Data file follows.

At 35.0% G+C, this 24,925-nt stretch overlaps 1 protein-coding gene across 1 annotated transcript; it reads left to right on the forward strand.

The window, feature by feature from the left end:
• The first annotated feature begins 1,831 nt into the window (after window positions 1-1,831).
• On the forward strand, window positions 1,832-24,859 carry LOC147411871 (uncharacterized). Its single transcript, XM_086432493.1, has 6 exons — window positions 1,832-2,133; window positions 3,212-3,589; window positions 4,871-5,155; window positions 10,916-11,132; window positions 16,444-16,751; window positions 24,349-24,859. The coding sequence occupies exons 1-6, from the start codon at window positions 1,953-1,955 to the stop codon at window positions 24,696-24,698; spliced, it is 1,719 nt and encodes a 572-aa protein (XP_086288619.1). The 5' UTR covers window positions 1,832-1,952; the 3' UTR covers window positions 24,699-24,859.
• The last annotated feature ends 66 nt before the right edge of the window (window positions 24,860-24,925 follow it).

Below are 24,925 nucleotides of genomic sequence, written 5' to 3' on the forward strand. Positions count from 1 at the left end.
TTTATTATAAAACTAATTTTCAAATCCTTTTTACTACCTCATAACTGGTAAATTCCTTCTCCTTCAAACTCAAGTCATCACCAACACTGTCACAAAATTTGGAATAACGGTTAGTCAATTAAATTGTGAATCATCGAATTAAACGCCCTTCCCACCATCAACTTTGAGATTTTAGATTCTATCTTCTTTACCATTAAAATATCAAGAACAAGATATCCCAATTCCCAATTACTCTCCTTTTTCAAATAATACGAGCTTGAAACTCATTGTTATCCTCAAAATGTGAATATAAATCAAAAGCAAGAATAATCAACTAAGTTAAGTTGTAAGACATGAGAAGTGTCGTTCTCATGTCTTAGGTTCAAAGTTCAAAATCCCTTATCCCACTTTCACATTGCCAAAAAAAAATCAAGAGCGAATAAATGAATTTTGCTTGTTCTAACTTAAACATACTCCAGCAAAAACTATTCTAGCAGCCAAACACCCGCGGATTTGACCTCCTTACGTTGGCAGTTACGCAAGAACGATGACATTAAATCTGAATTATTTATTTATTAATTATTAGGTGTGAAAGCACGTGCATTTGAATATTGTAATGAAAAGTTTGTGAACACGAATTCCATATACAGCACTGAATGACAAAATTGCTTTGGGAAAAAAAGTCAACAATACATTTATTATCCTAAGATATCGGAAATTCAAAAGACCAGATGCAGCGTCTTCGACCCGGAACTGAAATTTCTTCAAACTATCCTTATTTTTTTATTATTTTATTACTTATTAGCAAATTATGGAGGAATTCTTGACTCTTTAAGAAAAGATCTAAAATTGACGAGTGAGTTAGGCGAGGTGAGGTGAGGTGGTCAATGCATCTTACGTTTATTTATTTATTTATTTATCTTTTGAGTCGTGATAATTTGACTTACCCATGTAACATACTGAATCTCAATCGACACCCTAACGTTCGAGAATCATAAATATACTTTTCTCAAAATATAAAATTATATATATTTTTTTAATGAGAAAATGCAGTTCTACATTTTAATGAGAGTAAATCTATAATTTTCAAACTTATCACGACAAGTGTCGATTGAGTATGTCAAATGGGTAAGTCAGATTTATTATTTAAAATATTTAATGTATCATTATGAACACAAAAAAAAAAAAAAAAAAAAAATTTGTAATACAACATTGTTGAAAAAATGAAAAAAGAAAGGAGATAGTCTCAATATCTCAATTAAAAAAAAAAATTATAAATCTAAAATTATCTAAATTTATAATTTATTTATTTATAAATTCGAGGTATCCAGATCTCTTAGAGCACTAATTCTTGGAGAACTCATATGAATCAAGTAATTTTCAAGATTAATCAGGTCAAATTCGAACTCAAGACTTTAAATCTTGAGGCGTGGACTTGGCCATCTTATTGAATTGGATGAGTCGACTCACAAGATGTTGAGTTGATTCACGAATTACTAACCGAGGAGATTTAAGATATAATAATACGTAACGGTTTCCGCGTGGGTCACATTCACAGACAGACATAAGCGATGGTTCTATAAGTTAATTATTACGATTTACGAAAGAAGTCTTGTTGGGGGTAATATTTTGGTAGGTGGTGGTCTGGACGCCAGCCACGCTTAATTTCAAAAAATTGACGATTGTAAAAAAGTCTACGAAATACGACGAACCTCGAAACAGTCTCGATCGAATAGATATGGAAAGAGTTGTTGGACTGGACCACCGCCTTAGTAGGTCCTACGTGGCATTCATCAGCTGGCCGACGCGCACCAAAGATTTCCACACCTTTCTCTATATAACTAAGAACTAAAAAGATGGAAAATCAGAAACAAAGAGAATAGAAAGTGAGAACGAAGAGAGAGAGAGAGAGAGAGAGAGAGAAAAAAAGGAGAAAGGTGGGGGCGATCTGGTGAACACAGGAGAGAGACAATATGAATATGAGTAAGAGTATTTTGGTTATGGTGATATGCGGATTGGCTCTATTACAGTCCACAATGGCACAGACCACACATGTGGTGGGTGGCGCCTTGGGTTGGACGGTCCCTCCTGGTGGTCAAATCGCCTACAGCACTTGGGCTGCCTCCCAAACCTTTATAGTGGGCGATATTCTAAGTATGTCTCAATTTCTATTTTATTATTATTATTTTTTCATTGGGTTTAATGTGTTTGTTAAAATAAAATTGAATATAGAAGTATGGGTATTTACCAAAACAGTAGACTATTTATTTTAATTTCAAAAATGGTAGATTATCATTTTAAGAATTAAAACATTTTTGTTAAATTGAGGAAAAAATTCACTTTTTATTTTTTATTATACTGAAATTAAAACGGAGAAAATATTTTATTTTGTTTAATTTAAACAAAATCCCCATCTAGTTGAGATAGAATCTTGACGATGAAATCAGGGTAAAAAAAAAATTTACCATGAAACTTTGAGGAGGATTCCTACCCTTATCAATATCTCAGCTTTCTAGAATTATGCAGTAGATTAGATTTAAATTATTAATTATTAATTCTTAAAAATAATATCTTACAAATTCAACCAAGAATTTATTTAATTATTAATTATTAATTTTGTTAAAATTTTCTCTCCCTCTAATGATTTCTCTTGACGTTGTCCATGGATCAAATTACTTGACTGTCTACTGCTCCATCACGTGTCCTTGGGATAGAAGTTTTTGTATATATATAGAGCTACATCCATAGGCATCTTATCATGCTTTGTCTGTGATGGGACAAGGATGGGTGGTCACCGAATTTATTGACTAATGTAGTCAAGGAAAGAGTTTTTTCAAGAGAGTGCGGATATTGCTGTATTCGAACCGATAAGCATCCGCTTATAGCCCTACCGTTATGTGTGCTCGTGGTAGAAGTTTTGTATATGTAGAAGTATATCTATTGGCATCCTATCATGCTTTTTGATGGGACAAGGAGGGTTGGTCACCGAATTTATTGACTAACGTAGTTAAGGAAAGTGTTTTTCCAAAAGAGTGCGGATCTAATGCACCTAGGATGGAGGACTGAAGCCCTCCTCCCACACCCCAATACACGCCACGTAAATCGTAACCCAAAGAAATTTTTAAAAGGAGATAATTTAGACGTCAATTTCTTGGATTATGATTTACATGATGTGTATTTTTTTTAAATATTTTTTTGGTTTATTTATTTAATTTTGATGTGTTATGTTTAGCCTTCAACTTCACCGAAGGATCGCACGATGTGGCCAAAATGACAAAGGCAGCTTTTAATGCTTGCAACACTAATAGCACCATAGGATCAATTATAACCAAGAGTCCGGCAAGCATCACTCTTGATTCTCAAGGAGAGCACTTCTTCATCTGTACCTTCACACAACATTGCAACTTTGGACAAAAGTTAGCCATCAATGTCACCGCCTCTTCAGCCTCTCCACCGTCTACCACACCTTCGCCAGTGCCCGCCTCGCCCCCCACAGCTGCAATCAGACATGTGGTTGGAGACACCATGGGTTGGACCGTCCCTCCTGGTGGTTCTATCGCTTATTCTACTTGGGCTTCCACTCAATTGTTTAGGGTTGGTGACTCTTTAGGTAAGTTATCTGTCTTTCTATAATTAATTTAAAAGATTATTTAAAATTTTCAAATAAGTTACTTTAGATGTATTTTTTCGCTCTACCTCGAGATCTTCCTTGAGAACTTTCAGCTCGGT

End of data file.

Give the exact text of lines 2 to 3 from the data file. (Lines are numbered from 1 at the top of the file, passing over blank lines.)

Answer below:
The window, feature by feature from the left end:
• The first annotated feature begins 1,831 nt into the window (after window positions 1-1,831).